The Gaye family will have to foot the bill for the attorneys they hired to take their "Blurred Lines" fight to a jury.
In a March hearing, U.S. District Court judge John A. Kronstadt tentatively ruled that he would not award legal fees to Marvin Gaye's heirs and on Tuesday he made it official.
After a March 2015 trial, the jury sided with the Gayes, finding Pharrell Williams' and Robin Thicke's hit “Blurred Lines” infringed on Gaye's “Got to Give It Up,” and awarded the family $7.4 million.
Kronstadt later dialed that award back to $5.3 million in damages plus 50 percent of the song’s future royalties, and now he's denying much of the $3.5 million the Gayes wanted to add to that tab.
"The Gaye Parties have not shown that an award of attorney’s fees is warranted," Kronstadt wrote in his decision. "Beyond the success on the merits, little else supports their position. This case presented novel issues. How they would be determined was not, even with hindsight, something that was clear."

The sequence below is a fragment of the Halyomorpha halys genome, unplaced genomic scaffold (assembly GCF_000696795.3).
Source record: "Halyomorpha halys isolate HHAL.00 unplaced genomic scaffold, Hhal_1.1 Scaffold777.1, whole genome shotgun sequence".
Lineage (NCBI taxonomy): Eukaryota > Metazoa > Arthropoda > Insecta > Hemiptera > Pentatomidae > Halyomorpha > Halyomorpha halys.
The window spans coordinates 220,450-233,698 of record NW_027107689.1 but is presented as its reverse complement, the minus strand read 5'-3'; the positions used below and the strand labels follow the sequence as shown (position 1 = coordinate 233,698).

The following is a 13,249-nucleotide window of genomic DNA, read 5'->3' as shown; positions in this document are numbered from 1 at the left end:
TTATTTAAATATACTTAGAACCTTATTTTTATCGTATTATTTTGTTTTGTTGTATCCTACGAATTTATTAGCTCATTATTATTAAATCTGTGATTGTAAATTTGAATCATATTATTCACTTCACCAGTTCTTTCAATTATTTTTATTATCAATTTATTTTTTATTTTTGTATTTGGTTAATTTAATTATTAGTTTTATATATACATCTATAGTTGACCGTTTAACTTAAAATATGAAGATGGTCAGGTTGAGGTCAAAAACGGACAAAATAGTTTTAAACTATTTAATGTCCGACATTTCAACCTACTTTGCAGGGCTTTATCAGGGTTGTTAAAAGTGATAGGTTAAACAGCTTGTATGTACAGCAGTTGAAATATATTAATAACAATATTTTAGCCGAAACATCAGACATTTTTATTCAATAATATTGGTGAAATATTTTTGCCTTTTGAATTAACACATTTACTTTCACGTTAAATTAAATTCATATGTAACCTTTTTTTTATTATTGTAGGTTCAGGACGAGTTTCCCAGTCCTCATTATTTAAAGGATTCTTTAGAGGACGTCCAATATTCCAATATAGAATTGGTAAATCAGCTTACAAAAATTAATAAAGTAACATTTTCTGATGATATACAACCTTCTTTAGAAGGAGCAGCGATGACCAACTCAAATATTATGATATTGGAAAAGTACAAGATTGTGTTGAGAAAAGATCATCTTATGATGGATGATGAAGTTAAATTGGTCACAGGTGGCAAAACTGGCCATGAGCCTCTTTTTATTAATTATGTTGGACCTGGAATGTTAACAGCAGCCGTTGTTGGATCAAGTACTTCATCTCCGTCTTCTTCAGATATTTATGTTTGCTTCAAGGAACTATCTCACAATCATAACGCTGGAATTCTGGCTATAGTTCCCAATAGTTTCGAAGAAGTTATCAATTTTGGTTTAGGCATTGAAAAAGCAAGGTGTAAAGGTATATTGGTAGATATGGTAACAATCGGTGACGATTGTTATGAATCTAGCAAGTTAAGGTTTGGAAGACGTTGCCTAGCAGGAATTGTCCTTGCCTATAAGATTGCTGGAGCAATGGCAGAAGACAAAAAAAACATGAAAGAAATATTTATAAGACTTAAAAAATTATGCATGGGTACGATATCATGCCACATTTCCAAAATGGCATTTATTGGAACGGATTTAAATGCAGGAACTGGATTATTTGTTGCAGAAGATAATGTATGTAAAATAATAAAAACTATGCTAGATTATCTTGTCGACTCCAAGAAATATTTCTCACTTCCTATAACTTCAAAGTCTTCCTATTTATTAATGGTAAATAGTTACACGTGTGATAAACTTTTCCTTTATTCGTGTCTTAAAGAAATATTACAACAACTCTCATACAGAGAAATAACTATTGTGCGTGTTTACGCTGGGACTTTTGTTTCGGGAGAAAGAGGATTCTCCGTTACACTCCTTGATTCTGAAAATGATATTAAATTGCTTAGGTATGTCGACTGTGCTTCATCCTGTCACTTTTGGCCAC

Kronstadt has not yet decided exactly what amount the Gayes should be reimbursed for costs relating to the case, because he says there are blurred lines as to which financial line items may correspond to a lawsuit over "Love After War" in which they did not prevail.
He found that the Gayes are entitled to 65 percent of costs related to expert witnesses and deposition transcripts, service of process and service of subpoenas on several companies.
"The total cost award must be recalculated in conformance with this Order," Kronstadt writes. "Because all data necessary to do so has not been provided the Gaye Parties shall file an amended request on or before April 21, 2016, with figures that are consistent with the terms of this Order."
In the opposition to the Gaye's fee request, Williams' attorney Howard King attached a declaration from musicologist Gerald Eskelin who questioned the “breathtaking” six-figure paycheck the Gayes requested for musicologist Judith Finell.
In response, the Gaye family attorneys moved to strike Eskelin's declaration from the record and file it under seal. Kronstadt granted the motion to strike, but denied to request to seal the documents.
This article was first published by The Hollywood Reporter.